Three local Rotary Clubs, along with the help of the Kiwanis Club of Boone, are participating in the nation-wide Dictionary Project for the second year in a row. The project is a part of a national non-profit agency that is attempting to give every third grade student in the country a dictionary with the help of local sponsors.
The Rotary Club of Blowing Rock and Rotary Clubs of Boone (noon and sunrise) have joined forces to bring resource materials to a total of 738 students.
Third grade students from the county were presented with dictionaries for their own collection at Parkway Elementary School Sept. 2. Additionally, 10th grade students also received an atlas on Monday, Sept. 8.
Jenny Miller of the Blowing Rock Rotary Club gave a short presentation to the 15 and 16 year olds about the importance of reference materials and acquiring knowledge, especially an up-to-date atlas. Miller explained the that choice of an Atlas for the 10th grade students was made because students will be learning more about the larger world outside of Watauga County.
Miller concluded the brief presentation with a few questions for the crowd of students. The geography questions proposed dealt with the largest sea, highest mountain peak and largest countries in population, all valuable bits of information that can be found most easily in a pocket atlas.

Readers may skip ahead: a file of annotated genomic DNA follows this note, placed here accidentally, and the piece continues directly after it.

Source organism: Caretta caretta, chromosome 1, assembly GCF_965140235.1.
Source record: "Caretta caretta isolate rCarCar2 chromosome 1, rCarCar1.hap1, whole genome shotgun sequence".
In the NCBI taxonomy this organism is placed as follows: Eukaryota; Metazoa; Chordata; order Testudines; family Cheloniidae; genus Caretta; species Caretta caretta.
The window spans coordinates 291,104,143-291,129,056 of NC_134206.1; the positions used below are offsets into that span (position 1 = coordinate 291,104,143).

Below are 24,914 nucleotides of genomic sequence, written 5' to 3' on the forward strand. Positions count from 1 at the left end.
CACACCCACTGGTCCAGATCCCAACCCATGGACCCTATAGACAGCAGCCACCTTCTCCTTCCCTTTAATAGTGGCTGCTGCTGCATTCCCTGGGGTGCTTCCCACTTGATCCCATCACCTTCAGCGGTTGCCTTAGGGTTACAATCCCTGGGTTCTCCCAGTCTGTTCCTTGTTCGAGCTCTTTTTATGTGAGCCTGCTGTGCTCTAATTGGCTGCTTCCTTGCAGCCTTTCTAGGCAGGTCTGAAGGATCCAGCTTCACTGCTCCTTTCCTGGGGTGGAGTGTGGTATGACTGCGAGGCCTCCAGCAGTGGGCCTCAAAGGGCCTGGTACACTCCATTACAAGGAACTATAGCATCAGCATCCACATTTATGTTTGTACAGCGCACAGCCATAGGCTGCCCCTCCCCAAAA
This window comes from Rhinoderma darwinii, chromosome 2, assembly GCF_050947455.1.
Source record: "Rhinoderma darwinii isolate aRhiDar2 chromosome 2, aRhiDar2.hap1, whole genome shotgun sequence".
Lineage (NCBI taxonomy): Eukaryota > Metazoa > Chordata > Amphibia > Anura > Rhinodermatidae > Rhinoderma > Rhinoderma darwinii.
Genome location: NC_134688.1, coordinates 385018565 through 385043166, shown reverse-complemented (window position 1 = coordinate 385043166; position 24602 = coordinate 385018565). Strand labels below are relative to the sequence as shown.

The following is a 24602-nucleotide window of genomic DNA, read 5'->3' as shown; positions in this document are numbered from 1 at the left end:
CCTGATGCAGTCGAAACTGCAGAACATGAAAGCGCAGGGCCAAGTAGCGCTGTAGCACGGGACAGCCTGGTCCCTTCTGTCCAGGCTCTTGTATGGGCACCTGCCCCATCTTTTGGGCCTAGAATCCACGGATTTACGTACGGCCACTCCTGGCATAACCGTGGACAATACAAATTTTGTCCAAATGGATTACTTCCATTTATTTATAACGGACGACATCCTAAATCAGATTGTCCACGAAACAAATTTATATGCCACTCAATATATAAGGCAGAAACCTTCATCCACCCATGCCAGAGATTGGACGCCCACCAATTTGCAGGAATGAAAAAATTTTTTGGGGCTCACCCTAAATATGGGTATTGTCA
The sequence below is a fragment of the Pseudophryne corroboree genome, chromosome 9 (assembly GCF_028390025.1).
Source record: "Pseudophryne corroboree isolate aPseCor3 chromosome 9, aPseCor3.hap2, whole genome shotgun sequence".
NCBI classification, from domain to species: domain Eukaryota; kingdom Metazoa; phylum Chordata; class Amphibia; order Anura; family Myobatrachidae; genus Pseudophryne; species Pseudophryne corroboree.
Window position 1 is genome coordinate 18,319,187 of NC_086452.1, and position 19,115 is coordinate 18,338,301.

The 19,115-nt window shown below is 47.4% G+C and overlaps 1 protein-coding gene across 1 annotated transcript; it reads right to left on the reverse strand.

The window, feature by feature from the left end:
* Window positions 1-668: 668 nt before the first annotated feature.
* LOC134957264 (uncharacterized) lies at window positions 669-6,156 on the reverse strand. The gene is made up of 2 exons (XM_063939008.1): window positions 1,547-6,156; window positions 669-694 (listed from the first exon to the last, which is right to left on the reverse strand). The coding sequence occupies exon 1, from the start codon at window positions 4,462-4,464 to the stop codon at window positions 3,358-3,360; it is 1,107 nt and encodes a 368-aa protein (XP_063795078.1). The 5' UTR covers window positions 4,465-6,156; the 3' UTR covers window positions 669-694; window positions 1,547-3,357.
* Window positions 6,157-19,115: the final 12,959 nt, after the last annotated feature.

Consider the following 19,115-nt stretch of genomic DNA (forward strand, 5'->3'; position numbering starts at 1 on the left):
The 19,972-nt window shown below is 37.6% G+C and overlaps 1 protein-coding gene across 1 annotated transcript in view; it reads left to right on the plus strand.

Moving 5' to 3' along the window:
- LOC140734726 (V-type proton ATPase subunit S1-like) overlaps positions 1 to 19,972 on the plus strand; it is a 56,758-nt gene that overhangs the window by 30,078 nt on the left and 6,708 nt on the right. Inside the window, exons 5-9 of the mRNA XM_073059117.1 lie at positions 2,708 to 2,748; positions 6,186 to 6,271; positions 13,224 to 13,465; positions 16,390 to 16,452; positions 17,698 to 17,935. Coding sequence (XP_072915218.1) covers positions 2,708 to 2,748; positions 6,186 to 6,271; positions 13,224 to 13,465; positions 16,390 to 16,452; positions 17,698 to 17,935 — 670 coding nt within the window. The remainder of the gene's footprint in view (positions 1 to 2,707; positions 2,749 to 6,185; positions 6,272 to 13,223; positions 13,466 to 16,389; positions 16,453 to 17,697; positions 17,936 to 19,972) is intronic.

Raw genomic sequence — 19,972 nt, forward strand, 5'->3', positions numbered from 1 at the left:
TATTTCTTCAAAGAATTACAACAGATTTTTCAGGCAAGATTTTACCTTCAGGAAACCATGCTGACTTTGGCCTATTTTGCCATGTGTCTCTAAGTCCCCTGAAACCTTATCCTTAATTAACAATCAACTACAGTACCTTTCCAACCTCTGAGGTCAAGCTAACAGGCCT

Seventh grade students will be presented with Spanish/English dictionaries at Hardin Park on Sept. 12, and fifth grade students will receive thesauruses on Sept. 19 at Valle Crucis Elementary.
All nine schools in Watauga County have participated, and the clubs hope to incorporate Avery County in following years, according to William Parker, the assistant governor for district 7670.
The civic clubs were able to raise nearly $2,000 to pay for the program, a task that the national Dictionary Project is asking of civic organizations across the country in order to complete their goal of giving a dictionary to every third grade student.
The national organization chose those in the third grade to be recipients of dictionaries because `educators see the third grade as the dividing line between learning to read and reading to learn,` a spokesperson explained.
The project staff also believes that the starting point for economic and social opportunities is with literacy.
Al Wheeler of the Rotary Club of Blowing Rock is also a big proponent of increased literacy, in the Appalachians especially. A member of the Watauga Education Foundation, Wheeler presented the idea to the civic club and then-superintendent Bobbie Short, who overwhelmingly agreed to support the project.